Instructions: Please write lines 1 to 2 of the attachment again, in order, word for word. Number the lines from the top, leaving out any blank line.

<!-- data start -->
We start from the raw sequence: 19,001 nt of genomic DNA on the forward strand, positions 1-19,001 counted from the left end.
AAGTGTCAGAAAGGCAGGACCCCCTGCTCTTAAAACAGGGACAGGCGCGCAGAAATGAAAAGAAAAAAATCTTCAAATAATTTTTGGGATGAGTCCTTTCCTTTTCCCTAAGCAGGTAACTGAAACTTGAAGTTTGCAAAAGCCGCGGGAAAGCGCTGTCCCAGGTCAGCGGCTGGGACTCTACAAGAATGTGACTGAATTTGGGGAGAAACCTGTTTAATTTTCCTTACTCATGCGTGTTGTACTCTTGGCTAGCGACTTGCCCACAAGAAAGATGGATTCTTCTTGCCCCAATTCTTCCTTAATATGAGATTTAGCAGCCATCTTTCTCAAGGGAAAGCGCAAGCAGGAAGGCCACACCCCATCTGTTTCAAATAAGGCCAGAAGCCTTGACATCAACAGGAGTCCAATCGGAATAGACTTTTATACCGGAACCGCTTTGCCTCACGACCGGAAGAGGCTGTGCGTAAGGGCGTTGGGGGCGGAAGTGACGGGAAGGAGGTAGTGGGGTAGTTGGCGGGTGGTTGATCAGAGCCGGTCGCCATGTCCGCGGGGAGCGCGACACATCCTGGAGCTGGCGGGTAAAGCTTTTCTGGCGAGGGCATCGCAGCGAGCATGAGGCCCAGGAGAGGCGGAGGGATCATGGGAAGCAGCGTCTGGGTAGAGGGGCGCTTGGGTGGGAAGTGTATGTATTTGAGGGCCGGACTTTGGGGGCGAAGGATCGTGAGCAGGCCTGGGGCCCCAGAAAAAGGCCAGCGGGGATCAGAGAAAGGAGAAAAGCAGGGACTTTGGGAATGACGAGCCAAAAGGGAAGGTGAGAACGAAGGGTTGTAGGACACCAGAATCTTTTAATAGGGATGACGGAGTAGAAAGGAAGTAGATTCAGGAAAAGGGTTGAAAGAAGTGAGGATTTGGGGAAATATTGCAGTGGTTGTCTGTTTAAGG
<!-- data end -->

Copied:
We start from the raw sequence: 19,001 nt of genomic DNA on the forward strand, positions 1-19,001 counted from the left end.
AAGTGTCAGAAAGGCAGGACCCCCTGCTCTTAAAACAGGGACAGGCGCGCAGAAATGAAAAGAAAAAAATCTTCAAATAATTTTTGGGATGAGTCCTTTCCTTTTCCCTAAGCAGGTAACTGAAACTTGAAGTTTGCAAAAGCCGCGGGAAAGCGCTGTCCCAGGTCAGCGGCTGGGACTCTACAAGAATGTGACTGAATTTGGGGAGAAACCTGTTTAATTTTCCTTACTCATGCGTGTTGTACTCTTGGCTAGCGACTTGCCCACAAGAAAGATGGATTCTTCTTGCCCCAATTCTTCCTTAATATGAGATTTAGCAGCCATCTTTCTCAAGGGAAAGCGCAAGCAGGAAGGCCACACCCCATCTGTTTCAAATAAGGCCAGAAGCCTTGACATCAACAGGAGTCCAATCGGAATAGACTTTTATACCGGAACCGCTTTGCCTCACGACCGGAAGAGGCTGTGCGTAAGGGCGTTGGGGGCGGAAGTGACGGGAAGGAGGTAGTGGGGTAGTTGGCGGGTGGTTGATCAGAGCCGGTCGCCATGTCCGCGGGGAGCGCGACACATCCTGGAGCTGGCGGGTAAAGCTTTTCTGGCGAGGGCATCGCAGCGAGCATGAGGCCCAGGAGAGGCGGAGGGATCATGGGAAGCAGCGTCTGGGTAGAGGGGCGCTTGGGTGGGAAGTGTATGTATTTGAGGGCCGGACTTTGGGGGCGAAGGATCGTGAGCAGGCCTGGGGCCCCAGAAAAAGGCCAGCGGGGATCAGAGAAAGGAGAAAAGCAGGGACTTTGGGAATGACGAGCCAAAAGGGAAGGTGAGAACGAAGGGTTGTAGGACACCAGAATCTTTTAATAGGGATGACGGAGTAGAAAGGAAGTAGATTCAGGAAAAGGGTTGAAAGAAGTGAGGATTTGGGGAAATATTGCAGTGGTTGTCTGTTTAAGG